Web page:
Drawing on shapes that echo across centuries – the vase or amphora, and in more contemporary times – the decorative patterns found in fabric stores, this artist book employs strategies of repetition and re-surfacing. Images repeat across its pages, as patterns come together to make new versions of themselves in contemporary incarnations of familiar forms. The printed texts read: ‘What is such an obsession? It is something or someone that always comes back, survives everything, reappears at intervals, and expresses a truth concerning an original state of affairs. It is something or someone that one cannot forget, and yet is impossible to recognize clearly.' (Georges Didi-Huberman The Surviving Image, Phantoms of Time and Time of Phantoms, Aby Warburg's History of Art Pennsylvania: The University of Pennsylvania Press 2017 (originally published in French in 2002). p 13.) Haunts Hantise Haunting was made in response to conversations with Angela Brennan.
Increments tests the parameters of the artist book form in its establishment of the page as a visual field. This work draws on the history of minimalist abstraction (Agnes Martin, as one precedent) and pairs this visual sensibility with a text from contemporary Australian literature: Gerald Murnane’s complex interrogation of the notion of looking. (Murnane, G. 2017. Border Districts. Sydney: Giramondo Publishing. p 117). This book is made with thanks to Leslie Eastman for our discussions about the subtle changes of light observable between sunrise and sunset, sunset and darkness. It is also informed by our joint curiosity about the acuity of observation. It is further informed by my interests in what can be heard if carefully listening, and in a quiet life.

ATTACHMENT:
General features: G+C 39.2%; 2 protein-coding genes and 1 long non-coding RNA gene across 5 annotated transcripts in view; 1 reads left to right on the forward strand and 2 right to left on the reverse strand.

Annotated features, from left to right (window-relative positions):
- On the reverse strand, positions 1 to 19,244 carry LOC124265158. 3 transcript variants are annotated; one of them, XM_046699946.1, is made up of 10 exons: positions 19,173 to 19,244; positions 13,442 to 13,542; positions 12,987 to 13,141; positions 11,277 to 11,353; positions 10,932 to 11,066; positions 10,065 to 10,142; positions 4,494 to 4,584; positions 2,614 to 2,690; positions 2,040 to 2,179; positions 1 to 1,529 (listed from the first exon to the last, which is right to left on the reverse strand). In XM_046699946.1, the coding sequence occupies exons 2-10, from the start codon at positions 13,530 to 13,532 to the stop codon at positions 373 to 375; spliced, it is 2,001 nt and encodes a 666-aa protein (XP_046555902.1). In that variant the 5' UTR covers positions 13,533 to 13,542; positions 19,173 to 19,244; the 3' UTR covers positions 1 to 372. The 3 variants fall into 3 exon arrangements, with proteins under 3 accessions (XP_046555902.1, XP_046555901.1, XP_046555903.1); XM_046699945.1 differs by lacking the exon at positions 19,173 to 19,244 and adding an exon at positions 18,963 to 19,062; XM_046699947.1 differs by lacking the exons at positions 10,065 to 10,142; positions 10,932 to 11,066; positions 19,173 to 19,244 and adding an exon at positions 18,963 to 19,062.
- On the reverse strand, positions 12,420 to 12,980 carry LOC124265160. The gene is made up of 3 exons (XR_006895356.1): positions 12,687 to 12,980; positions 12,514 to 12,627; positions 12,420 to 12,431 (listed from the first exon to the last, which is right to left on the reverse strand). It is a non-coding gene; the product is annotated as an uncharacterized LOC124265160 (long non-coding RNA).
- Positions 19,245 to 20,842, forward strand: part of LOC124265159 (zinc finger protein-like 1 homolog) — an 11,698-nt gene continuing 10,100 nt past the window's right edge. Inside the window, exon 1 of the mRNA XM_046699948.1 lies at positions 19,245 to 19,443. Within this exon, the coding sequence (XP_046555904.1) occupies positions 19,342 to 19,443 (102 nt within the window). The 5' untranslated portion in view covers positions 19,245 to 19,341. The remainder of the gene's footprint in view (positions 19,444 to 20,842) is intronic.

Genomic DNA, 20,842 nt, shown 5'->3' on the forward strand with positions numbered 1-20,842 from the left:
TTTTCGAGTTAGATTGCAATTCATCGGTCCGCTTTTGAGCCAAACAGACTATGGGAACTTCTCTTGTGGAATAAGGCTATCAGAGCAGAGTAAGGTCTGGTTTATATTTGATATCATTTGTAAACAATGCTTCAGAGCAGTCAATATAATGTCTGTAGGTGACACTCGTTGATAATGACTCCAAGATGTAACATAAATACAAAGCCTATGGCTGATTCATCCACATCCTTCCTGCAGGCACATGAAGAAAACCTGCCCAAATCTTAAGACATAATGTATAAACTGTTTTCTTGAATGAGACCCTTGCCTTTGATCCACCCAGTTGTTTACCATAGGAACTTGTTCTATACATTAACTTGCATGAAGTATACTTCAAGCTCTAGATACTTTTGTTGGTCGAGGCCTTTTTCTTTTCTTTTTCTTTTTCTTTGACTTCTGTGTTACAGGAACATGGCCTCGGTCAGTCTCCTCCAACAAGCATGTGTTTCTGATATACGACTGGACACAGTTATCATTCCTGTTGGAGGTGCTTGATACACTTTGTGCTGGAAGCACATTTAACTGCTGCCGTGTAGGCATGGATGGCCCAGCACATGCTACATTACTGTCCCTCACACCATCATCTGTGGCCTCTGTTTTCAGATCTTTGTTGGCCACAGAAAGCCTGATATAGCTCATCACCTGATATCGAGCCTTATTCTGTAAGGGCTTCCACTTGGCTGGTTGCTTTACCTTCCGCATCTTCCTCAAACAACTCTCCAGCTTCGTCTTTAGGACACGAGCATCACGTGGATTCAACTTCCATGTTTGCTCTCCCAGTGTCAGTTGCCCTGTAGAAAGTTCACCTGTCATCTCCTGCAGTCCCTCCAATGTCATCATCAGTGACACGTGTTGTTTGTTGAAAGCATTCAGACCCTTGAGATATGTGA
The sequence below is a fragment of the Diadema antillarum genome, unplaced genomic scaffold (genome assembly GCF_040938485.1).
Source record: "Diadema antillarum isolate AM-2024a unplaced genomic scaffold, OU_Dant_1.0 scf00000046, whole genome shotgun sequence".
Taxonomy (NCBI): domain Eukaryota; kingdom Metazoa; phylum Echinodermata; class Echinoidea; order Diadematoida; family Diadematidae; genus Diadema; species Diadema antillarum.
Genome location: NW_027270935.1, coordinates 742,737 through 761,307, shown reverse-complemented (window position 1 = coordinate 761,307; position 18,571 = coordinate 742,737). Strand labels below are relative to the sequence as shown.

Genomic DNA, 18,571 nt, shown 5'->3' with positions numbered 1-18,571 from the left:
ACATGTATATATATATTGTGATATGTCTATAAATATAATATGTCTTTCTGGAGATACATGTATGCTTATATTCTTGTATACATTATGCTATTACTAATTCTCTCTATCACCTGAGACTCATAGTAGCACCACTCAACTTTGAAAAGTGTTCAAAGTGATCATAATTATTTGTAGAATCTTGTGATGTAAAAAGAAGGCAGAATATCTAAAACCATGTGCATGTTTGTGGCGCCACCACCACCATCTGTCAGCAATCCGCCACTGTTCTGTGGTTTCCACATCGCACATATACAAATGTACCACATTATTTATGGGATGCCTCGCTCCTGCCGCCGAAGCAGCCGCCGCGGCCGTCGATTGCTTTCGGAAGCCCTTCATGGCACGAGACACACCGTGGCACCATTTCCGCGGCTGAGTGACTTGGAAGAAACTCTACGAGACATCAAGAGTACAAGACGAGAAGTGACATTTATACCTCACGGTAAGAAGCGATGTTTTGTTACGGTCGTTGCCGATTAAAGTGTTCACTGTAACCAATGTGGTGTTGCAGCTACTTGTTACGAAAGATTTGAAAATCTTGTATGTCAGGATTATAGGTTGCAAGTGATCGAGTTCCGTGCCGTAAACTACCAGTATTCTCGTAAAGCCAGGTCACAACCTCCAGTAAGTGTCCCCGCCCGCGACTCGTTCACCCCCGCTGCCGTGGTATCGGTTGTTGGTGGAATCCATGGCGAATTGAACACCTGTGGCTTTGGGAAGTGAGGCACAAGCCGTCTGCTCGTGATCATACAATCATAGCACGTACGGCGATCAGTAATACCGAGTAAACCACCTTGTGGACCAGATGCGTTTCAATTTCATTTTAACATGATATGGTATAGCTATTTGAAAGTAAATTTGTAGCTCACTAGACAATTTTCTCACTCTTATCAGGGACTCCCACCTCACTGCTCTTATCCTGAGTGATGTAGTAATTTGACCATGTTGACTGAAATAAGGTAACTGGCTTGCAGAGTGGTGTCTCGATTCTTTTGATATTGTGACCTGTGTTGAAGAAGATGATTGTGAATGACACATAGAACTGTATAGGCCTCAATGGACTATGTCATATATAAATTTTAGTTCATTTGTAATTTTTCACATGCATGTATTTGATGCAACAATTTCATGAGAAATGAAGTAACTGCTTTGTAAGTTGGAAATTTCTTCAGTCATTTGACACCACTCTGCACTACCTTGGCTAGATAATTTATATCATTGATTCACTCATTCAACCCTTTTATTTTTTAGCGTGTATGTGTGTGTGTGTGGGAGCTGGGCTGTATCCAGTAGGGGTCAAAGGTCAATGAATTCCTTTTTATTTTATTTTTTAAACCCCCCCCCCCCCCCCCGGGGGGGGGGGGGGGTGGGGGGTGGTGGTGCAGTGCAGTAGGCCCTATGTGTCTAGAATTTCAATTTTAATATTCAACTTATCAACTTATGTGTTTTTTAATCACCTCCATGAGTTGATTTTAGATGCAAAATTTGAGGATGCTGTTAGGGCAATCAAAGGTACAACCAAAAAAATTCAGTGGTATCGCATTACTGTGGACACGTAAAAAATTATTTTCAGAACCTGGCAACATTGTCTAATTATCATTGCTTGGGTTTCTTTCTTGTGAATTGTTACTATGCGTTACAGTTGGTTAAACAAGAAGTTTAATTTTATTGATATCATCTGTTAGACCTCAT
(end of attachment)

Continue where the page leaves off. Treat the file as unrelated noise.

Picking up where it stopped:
Marian Crawford and Francesca Jurate Sasnaitis GINTARAS / AMBER, 2019 Gintaras is Lithuanian for amber. Writer Sasnaitis's family originates from Lithuania, one of the Baltic states where amber has been gathered, mined, traded and treasured since antiquity. In this collaborative artist book, amber represents the turbulent relationship between earth and air, stasis and movement, father and daughter. Sasnaitis's text weaves between Crawford's images of traditional Baltic textile patterns and pages of brilliantly coloured cellophane that imitate the infinite variegations of amber.